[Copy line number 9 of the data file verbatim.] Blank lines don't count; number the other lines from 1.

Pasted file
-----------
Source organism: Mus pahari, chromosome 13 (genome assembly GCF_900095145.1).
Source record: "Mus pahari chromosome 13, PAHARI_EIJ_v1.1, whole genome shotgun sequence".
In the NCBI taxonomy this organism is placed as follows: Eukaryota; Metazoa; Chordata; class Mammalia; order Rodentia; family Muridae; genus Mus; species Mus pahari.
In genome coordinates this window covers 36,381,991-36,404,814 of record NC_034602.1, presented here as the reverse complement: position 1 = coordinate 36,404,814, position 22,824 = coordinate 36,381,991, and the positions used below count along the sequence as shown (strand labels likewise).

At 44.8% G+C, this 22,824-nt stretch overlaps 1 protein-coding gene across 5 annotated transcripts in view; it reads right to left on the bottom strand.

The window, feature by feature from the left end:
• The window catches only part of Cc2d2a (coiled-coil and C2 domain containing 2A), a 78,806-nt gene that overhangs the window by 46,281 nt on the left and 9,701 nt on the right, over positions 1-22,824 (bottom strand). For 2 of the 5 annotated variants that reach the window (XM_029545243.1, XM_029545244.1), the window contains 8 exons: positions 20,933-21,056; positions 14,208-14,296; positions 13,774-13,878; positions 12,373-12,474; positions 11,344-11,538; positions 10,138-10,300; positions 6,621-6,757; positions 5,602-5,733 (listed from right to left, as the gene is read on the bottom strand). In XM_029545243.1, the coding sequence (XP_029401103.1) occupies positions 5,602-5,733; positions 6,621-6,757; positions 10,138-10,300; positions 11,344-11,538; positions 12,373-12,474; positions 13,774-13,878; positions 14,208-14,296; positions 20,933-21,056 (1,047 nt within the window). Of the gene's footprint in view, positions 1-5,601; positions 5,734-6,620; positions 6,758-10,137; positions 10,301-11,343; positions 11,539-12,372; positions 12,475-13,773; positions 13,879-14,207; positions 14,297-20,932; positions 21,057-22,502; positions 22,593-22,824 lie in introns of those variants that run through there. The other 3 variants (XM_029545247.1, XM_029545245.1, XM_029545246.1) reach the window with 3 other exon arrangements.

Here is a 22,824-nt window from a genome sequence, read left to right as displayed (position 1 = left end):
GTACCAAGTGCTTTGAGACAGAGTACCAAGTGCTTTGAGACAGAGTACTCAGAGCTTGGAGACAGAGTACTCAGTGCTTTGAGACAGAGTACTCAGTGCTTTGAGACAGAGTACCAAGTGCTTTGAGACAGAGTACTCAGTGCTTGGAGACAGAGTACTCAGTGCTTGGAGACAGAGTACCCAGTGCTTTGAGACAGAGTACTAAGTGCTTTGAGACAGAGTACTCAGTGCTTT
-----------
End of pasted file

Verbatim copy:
GTACCAAGTGCTTTGAGACAGAGTACCAAGTGCTTTGAGACAGAGTACTCAGAGCTTGGAGACAGAGTACTCAGTGCTTTGAGACAGAGTACTCAGTGCTTTGAGACAGAGTACCAAGTGCTTTGAGACAGAGTACTCAGTGCTTGGAGACAGAGTACTCAGTGCTTGGAGACAGAGTACCCAGTGCTTTGAGACAGAGTACTAAGTGCTTTGAGACAGAGTACTCAGTGCTTT